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Having a son who has just left school ,most of the time the "gift for teacher" is actually a competition amongst parents as to who can buy the most expensive gift.Total waste of time.

In my day it was clearly the work of the children, but you would get cards and letters from parents.

You felt that you were being genuinely appreciated.

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In my day it was clearly the work of the children, but you would get cards and letters from parents.

You felt that you were being genuinely appreciated.

Not anymore,as the shelves in stores and online show,it's now a competition.

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Not anymore,as the shelves in stores and online show,it's now a competition.

it misses the point entirely

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it misses the point entirely

Indeed it does.A simple thank you card should suffice,preferably home made.

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Just get your son/daughter to give them a home made card with "Thanks for being a great teacher, enjoy your 6/7 weeks holiday".

That should do the trick.

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I'm not sure about it being a 'relatively new' occurrence. My Mum was a teacher (she is now 70) and she received gifts all the way through her teaching career, ie the whole of her working life.

I've no doubt that some people gave teachers a gift since forever but displays in Tescos etc? That's definitely recent

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Mate of mine (who later became head boy)broke into school and crapped in the science teachers desk as an end of term thank you for failing him in the chemistry test.

Many moons later he became a teacher himself.

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I used to cop for a bottle of beer or two and some old spice which was very thoughtful

 

splash it on, did you?  

 

 

 

 

but what did you do with the old spice?   :)  :)

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Just get your son/daughter to give them a home made card with "Thanks for being a great teacher, enjoy your 6/7 weeks holiday".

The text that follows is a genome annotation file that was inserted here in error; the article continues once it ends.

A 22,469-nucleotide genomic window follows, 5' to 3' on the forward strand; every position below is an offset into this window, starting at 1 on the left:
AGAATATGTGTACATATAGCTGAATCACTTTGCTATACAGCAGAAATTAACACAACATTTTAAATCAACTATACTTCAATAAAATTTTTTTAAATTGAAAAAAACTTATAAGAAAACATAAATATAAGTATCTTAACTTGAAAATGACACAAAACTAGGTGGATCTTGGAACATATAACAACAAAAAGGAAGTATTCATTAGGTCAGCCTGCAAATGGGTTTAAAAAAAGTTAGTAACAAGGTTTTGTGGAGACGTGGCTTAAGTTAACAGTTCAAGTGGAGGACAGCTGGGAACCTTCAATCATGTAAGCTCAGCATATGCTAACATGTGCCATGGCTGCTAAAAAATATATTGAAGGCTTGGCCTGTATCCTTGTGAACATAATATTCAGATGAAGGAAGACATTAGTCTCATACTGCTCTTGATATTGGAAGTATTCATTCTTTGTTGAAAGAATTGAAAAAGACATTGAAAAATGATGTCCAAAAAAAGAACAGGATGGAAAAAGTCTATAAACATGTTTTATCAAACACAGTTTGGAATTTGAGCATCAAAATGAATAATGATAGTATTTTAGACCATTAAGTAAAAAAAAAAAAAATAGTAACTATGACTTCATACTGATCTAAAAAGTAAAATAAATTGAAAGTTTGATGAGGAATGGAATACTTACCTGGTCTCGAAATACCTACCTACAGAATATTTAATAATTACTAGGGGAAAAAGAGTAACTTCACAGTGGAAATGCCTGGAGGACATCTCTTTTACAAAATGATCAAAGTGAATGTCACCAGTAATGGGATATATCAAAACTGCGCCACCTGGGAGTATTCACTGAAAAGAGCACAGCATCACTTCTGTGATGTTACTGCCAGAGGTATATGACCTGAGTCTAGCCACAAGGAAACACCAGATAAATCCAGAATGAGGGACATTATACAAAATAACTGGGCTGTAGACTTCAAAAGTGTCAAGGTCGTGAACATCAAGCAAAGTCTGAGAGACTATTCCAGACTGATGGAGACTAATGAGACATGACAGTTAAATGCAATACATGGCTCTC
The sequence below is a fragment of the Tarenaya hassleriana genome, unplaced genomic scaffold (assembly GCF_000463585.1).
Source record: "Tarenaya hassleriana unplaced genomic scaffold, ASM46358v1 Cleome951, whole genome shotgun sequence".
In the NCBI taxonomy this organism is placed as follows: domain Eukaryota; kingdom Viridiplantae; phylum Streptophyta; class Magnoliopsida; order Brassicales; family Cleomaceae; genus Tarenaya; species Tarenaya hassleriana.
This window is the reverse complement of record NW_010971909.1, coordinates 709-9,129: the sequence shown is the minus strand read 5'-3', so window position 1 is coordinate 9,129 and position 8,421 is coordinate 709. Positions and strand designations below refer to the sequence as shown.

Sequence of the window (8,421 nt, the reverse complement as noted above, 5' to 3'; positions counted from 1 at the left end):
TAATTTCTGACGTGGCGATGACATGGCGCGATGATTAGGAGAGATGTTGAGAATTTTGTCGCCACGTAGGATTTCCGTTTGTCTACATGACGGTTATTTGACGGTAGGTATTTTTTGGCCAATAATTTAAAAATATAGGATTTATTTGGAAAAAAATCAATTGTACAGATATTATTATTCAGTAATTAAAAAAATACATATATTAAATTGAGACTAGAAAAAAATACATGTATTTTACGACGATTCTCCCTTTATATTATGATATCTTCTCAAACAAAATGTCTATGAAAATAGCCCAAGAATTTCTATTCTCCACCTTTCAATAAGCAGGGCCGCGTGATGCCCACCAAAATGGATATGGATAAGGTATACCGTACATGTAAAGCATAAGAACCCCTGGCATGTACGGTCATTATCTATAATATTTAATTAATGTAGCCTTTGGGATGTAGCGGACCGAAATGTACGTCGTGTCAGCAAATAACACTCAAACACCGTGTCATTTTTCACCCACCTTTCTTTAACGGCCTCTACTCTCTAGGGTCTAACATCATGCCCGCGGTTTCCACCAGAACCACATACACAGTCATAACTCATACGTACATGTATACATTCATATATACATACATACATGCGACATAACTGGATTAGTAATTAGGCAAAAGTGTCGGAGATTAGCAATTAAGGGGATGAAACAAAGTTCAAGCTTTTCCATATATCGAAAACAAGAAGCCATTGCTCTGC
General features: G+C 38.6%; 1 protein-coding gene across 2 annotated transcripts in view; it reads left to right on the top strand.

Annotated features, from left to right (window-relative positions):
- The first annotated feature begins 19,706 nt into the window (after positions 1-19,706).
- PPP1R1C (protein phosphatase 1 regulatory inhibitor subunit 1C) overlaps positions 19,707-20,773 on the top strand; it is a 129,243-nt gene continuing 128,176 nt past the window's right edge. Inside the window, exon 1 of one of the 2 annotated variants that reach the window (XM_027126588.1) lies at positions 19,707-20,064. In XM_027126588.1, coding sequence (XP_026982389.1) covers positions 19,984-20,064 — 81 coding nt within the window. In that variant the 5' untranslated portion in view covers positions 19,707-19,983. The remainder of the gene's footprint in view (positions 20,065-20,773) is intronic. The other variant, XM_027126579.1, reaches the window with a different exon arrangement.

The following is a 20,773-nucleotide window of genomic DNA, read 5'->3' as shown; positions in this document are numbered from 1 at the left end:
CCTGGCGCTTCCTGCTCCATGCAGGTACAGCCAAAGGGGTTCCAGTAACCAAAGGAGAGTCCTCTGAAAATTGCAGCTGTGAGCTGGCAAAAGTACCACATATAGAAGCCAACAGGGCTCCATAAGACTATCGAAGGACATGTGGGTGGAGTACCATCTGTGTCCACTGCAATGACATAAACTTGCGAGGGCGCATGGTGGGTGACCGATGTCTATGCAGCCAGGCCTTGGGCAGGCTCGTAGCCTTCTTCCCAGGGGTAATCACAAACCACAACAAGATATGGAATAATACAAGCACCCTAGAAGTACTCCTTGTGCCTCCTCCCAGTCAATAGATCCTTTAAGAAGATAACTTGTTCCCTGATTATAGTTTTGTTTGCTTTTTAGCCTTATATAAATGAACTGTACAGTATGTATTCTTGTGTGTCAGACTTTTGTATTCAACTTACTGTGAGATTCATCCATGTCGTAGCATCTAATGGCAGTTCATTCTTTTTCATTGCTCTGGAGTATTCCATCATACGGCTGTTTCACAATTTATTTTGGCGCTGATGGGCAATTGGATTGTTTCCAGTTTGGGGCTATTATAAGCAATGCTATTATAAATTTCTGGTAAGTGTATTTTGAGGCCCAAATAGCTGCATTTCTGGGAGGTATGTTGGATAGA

That should do the trick.

 

 

Good. I like that.  Could also send a card reminding them of their monthly gift from the taxpayer..that should do it!

 

But serious, though, it really is not just a nonsense, but just plain wrong to buy a gift competitively.  I agree with post #15

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splash it on, did you?  

 

 

 

 

but what did you do with the old spice?   :)  :)

made a cocktail of it with Brut, denim  and Hai Karate: unstoppable

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As a teacher currently, I receive quite a large number of presents from the kids/parents.

 

I have mixed feelings about it. Some kids really seem to enjoy giving and it can be a nice personal touch, akin to giving the postman a tip at Christmas etc so in theory I have nothing against it and although often a bit awkward I don't feel guilty about receiving them.

 

In reality I end up with way more beer, chocolates and 'best teacher' keyrings than I have any need or use for. I prefer it when children make something, even something small like a pot of jam or something. It is also correct that sadly it is becoming more prevalent IMO. In a school I was in previously, maybe 90% of children would bring something whereas in my current school it is probably 50%. However, even in my current school this is increasing and it is due to parents feeling that because one parent is doing it, that they should do it too. The more this happens, the more parents feel that they should. There was a funny piece from Dave Gorman on Easter cards and how once one person gives one before you know it everybody is giving one out of obligation.

 

The sad result is often that it ends up making some children feel bad and possibly even ridiculed for not bringing anything.